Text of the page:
For severe cases of TB, Inuit patients are flown to southern Canada for treatment – reminiscent of the days of the C.D. Howe.

“Those that are very sick or contagious are brought here to the south to get treatment because they don’t have good isolation facilities up north. We monitor them and when they’re better, we return them back to the north for continuing treatment,” said Amelie Tchabo Fosso, a TB nurse at the Montreal Chest Institute.

Macdonald recently published a study that looked at the urban aboriginal people’s understandings and experiences of TB in Montreal. Today, about 10 per cent of the Inuit in Quebec reside in the south.

“One of the big lessons learned from this research is that the communities know an incredible amount about TB – not just through medical knowledge – but through their experience with colonial policies,” said Macdonald. “If you have active TB and you’re going to be confined in the hospital, you’re going to be removed from any income-generating activity, which means you could lose your apartment because you have no money.”

The history of the southern sanatoria and the potential consequences of confinement in hospitals are huge deterrents for urban aboriginal people to get proper medical evaluation. But on top of the issues related to confinement, there is an underlying discrimination and racism in the health care system, particularly for homeless urban aboriginal people.

“Homeless people probably don’t get great care in the system…. There’s a bit of an attitude in the service they get,” said Menzies.

Beyond these fears and distrust of the health system, another barrier lies in something very simple – the Medicare card.

“When we tried to get [the clients at the Native Friendship Centre] to go for medical evaluations, we ran into many roadblocks. One was that a lot of them don’t have medicare cards – a huge stumbling block,” said Macdonald.

Most of the clients of the Native Friendship Centre are homeless and do not own their medicare cards – they’re either lost or stolen. Without a Medicare card, they can’t get treatment. Replacing the card requires identification documents, which you probably don’t have with you if you are homeless. Furthermore, it costs money for a new card.

The almost-Canadians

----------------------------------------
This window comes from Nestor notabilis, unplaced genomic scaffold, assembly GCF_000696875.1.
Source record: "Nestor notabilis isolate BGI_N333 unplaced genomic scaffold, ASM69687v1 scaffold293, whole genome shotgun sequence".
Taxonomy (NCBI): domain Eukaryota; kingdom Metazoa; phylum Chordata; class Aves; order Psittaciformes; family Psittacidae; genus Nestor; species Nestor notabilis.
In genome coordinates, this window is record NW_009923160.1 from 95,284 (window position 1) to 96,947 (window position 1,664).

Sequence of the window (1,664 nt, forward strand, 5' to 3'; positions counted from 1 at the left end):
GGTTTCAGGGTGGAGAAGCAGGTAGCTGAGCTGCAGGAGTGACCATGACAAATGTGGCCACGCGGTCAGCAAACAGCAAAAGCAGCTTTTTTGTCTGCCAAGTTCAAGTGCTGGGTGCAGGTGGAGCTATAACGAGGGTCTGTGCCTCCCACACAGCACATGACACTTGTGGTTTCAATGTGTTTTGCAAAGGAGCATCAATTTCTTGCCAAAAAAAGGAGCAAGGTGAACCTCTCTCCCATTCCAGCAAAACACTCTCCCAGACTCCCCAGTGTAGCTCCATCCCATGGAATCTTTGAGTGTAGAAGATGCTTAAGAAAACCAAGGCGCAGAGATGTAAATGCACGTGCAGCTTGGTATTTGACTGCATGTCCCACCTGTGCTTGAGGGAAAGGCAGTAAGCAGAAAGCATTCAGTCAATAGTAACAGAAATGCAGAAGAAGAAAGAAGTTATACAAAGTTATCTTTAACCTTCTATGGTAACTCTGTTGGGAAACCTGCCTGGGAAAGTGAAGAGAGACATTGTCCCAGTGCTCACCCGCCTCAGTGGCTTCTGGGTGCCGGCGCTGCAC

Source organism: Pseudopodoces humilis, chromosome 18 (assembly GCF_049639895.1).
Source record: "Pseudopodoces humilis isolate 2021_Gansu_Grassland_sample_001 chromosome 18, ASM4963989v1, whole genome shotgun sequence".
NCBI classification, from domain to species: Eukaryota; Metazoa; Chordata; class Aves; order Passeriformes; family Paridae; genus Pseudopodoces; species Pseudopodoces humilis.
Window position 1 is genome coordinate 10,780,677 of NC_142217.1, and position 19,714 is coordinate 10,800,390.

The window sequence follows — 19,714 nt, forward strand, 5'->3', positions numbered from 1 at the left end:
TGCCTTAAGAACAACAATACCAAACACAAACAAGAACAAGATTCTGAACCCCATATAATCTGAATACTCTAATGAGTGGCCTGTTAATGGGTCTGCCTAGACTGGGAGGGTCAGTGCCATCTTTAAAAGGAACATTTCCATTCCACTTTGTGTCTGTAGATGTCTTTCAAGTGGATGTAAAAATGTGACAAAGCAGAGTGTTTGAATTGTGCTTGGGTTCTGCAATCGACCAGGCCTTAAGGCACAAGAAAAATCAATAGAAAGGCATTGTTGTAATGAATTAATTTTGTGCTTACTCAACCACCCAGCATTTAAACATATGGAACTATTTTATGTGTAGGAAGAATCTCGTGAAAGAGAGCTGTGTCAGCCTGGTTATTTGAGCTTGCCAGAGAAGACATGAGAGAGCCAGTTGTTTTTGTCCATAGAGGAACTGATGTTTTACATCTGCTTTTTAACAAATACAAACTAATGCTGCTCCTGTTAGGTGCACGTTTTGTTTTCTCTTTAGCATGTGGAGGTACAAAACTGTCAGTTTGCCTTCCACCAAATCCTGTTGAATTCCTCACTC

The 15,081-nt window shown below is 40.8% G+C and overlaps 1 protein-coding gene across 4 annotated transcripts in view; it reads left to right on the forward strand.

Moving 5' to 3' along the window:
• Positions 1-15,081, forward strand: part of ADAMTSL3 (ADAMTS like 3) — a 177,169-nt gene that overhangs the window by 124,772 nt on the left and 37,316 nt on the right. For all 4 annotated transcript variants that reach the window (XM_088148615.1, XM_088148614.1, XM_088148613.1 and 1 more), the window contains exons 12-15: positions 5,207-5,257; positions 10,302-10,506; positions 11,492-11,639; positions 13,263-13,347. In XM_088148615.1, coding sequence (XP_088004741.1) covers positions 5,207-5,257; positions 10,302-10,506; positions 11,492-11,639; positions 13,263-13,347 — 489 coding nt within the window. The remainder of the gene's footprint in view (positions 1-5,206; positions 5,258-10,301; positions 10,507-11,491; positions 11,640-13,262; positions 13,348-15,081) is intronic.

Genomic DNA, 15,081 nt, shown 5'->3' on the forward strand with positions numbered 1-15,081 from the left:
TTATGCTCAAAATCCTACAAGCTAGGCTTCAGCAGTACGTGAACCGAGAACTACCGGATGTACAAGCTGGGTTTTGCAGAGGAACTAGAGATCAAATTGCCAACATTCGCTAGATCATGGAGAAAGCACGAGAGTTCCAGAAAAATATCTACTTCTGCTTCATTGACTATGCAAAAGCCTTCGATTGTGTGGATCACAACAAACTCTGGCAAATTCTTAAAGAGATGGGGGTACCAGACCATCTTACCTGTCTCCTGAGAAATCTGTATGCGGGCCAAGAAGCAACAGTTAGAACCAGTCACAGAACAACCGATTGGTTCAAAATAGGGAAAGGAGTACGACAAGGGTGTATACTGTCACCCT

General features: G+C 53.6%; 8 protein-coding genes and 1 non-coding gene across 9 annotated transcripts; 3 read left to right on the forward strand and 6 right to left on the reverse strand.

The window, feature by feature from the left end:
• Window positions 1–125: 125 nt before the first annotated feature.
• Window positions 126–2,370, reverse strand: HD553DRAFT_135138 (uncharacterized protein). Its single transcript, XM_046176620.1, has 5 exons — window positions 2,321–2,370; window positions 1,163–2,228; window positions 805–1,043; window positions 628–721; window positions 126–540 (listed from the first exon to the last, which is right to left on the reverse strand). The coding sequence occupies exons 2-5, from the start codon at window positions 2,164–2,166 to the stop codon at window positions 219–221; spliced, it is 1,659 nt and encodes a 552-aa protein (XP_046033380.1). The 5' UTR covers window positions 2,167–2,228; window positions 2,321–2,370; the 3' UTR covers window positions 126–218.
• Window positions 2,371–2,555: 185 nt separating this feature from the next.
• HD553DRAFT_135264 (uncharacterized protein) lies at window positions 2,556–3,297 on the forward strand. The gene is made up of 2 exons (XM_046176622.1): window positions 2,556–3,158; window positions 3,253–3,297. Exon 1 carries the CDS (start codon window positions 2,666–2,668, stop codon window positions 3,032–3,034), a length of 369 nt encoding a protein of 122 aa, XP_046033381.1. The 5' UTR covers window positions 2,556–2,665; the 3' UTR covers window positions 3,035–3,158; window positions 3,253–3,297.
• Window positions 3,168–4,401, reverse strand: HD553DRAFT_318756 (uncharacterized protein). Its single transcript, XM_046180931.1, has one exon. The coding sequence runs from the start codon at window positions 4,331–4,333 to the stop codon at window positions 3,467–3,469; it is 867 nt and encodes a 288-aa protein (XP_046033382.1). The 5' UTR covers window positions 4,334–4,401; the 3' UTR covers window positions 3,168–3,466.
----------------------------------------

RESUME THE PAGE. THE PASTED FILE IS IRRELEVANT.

Immigrants are also affected by TB, but have a very different experience than aboriginal individuals.

“Once they have the diagnosis [of TB], they need to postpone everything in their immigration process,” said Fosso. “The immigration [officials] need to make sure the patient has finished their treatment before continuing with their application.”

While TB is not a stigmatized subject in most aboriginal communities – because it has unfortunately been commonplace for a lontime and a strong sense of community discourages discrimination – this is not the case for many immigrants diagnosed with TB.

“They think TB is a shameful disease and they are fearful of being rejected from their community, friends, and family,” Fosso said.

“A women who was foreign-born was at first told that she had lung cancer, but was finally diagnosed with TB…but she would have much rather accept the cancer diagnosis instead of TB, and she was very ashamed of it,” said Menzies. “There’s the association with HIV-infection, with being poor, unhygienic, and an alcoholic…. In Russia, it’s associated with being in prison.”

Uncertain solutions
The solution to the high prevalence of TB among Inuit communities is not to discourage living in the north.

“People think that Inuit should just move, but we’re not going to because we love it here; it’s who we are,” said Turner.

Canada needs to properly acknowledge the deficit in support for the northern communities – be it financial support, or labour support to staff their health clinics and to build more and better housing.

“The advocacy has to target improving health services, human resources, housing, and food security while at the same time we [need to] make sure we’re treating TB to completion,” said Turner.